What is DIPG?
Diffuse intrinsic pontine glioma, or DIPG, is an aggressive, rare, inoperable brain cancer. While it can affect people of any age, the vast majority of DIPG cases develop in children between ages 4 and 11. About 300 U.S. children develop DIPG each year. The disease accounts for about 10 percent to 15 percent of childhood brain cancers, according to defeatDIPG.org.
DIPG occurs when a tumor forms from glial cells, which protect and support nerves. DIPG tumors grow in the pons, an area at the top of the brainstem that acts sort of like an air traffic controller, passing messages between and coordinating the actions of the nervous system and the brain.
The pons controls eye movement, facial expressions, chewing and swallowing and helps sounds move from the ears to the brain. As part of the brainstem, it also affects many basic functions, such as breathing, walking, sleeping, heart rate and blood pressure.
Growing out of control
DIPG tumors grow between normal nerve cells. Some other types of tumors start as compact knots or balls that get larger over time, but a DIPG tumor is more like an ivy plant that finds its way into cracks and crevices, damaging everything it touches.
Symptoms vary depending on where the tumor is located, but most cases are diagnosed after a caregiver notices a sudden case of “lazy eye,” trouble chewing or other problems with the facial muscles.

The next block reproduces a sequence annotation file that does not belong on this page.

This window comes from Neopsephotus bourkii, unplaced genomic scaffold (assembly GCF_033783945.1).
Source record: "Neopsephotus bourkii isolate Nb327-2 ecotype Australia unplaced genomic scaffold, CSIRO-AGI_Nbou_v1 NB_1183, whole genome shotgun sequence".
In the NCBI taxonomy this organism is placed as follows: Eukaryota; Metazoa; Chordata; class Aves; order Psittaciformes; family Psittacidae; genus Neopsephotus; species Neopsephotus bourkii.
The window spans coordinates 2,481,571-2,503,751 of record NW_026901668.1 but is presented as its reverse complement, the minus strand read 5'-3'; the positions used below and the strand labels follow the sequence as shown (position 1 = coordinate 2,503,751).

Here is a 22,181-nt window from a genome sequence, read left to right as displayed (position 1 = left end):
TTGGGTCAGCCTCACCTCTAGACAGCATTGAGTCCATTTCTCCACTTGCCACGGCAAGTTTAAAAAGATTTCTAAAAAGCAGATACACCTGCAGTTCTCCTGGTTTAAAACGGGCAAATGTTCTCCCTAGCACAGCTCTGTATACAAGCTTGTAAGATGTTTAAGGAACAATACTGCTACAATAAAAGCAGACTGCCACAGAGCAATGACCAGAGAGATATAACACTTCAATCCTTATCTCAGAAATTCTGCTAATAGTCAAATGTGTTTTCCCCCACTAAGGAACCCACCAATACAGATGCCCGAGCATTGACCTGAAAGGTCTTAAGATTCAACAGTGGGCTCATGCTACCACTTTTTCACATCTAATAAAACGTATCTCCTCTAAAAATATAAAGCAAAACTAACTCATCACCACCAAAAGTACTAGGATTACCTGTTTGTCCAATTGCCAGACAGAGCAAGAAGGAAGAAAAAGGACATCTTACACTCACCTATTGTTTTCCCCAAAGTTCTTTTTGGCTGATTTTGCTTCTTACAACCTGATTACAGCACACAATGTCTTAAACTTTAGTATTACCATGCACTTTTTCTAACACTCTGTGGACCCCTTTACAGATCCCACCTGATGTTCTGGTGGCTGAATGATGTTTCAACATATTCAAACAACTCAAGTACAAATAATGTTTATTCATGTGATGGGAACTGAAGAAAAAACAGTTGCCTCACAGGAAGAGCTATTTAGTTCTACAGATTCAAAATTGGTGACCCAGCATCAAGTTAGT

As the disease progresses, sufferers have increasing difficulty with muscle control, making it hard for them to chew, swallow and walk, and eventually, to breathe.
In the board game Operation, players use tweezers to remove plastic body parts from tiny metal compartments. If the tweezers touch the surrounding metal, a loud buzzer sounds and the player’s turn ends.
Treating DIPG is a bit like playing Operation, with life-or-death stakes. Until recently, doctors thought it was too risky to even biopsy the tumors because any damage to the surrounding healthy tissue could have dire consequences.
Brain surgeons can’t operate because there is no safe way to untangle the tumors from the vital parts of the brain they affect. Too much radiation can have serious consequences, and DIPG usually does not respond to chemotherapy.
Doctors are now able to biopsy some tumors, but usually not until they are in an advanced stage. Researchers continue to work toward a cure. There are hard-to-get experimental treatments and some recent studies show promise, but it is still considered a fatal condition.
“Treatment” consists mostly of targeted radiation sessions that temporarily stop tumors from growing. However, the “honeymoon” generally lasts only five to nine months before the tumor starts growing again. The disease often progresses very rapidly.
Only 10 percent of DIPG patients live for two years after diagnosis. Less than one percent make it to five years. On average, DIPG sufferers die within nine months of diagnosis.